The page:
Close Page

Staff restructuring brings new ASG adviser, ministry changes

News
By Renée DeVault
Apr 28, 2016

Dean of Campus Life and ASG adviser Ron Jackson is stepping away from his current roles and into a new position as Professor of Youth Ministry. Admissions counselor and Director of External Relations Lisa Downs would become the next adviser of ASG beginning fall 2016 while continuing to plan events for the Admissions Department.

These changes were put into motion when Dr. Mark Hayse took a new position as Faculty Development Coordinator and left his role as Professor of Youth Ministry. Dr. Randy Cloud, Chair of the Department of Christian Ministry and Formation, said that when Hayse took the new job, the next big decision was an easy one.

“Ron Jackson has been an adjunct in our department for the last 10 years and he’s had extensive youth ministry experience with High School and College,” Cloud said. “He is one of, if not the leading youth ministry professional in the church of the Nazarene so it was a very easy decision for us to choose him for the position.”Lisa Downs (left), Ron Jackson (center) and Mark Hayse (right) have all taken new positions within the university. Photos courtesy of the Conestoga. Lisa Downs (left), Ron Jackson (center) and Mark Hayse (right) have all taken new positions within the university. Photos courtesy of the Conestoga.

Cloud said that Jackson would be serving as the department’s Professor of Youth Ministry half-time and would be the director of the department’s summer institute for junior and senior high school students who are interested in theology and ministry. This institute is being funded by a $600,000 grant that the department received at the end of the fall 2015 semester from the Lily Endowment, a private philanthropic foundation that sponsors religious, educational and community building programs.

Jackson said that being the director of this institute is what he is especially excited about because it is about the continuation of leadership, a passion that has fueled his work with ASG. Though Jackson is leaving ASG, he said he would continue to be the adviser of the National Society of Leadership and Success, which Jackson started at MidAmerica four years ago and is a part of his leadership initiative on campus.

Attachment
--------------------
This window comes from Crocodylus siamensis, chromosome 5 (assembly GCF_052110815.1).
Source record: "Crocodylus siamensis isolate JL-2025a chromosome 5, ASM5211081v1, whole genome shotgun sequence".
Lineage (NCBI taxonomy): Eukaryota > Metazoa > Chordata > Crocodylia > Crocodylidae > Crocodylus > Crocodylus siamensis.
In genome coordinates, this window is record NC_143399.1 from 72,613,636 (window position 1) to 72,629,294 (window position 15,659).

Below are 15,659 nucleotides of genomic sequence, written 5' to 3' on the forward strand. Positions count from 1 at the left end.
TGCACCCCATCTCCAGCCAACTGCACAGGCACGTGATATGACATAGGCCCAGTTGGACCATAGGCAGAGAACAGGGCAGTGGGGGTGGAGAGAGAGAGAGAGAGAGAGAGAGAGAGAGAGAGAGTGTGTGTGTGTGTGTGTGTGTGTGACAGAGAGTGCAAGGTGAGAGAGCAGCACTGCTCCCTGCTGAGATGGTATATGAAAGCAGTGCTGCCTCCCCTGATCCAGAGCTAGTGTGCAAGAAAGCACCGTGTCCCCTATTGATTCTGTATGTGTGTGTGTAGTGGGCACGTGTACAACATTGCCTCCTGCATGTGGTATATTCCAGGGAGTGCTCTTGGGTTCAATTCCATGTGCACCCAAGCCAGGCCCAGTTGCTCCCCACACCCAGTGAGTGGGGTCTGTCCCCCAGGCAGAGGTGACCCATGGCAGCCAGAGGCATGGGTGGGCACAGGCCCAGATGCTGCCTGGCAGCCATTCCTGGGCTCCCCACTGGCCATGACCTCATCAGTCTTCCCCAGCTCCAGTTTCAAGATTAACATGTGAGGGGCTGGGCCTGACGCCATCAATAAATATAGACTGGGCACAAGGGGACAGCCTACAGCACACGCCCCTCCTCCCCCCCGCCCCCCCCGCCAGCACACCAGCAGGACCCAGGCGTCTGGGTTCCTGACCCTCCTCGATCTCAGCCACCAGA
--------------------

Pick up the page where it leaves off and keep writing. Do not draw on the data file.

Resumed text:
Hayse said he would continue to teach Christian education classes and remain as the director of the Honors Program while taking the new position coordinating faculty development, which was created at MNU as part of the $10 million Title III grant that the university was awarded in September 2014.

“As a coordinator my job is to connect people to resources, help people to create those resources, help people grow and develop professionally, and then to bring workshops and training events and seminars and programs,” Hayse said. “I call it curriculum, an informal curriculum for faculty members.”

Hayse said he believes he is leaving the future of youth ministry education at MidAmerica in Jackson’s more than capable hands.

“I was comfortable moving to this new responsibility because I knew it would make room for one of my favorite colleagues to exercise his gifts, pursue his passions, and follow the call of God on his life,” Hayse said.

Jackson had been in youth ministry for 29 years before coming to work at MNU. He said he had the practical experience of the material in MidAmerica’s youth ministry classes, but Hayse helped him learn how to effectively teach it.

“One of the greatest gifts anybody has ever given me during my adult lifetime is the gift Mark Hayse gave me,” Jackson said. “Years ago Mark and I co-taught the course that I currently teach and he mentored me and showed me the ropes of teaching.”

Jackson would like to show the same mentoring spirit to Downs as she takes over his position with ASG and plans to transition leadership with her during ASG’s workweek over the summer, he said.

Downs said that she sees this new position as God’s next call on her life and is excited for the opportunity to work more closely with students.

“I’m excited to work with that group of students, the ideas they have and their vision for next year,” Downs said. “I know that ASG is a very important part of the student body in representing our student body and planning events.”

Downs was the ASG Social Life Director her senior year at MidAmerica and has been the faculty adviser for both junior and senior class councils in past years. She has worked in the Admissions Department for 16 years.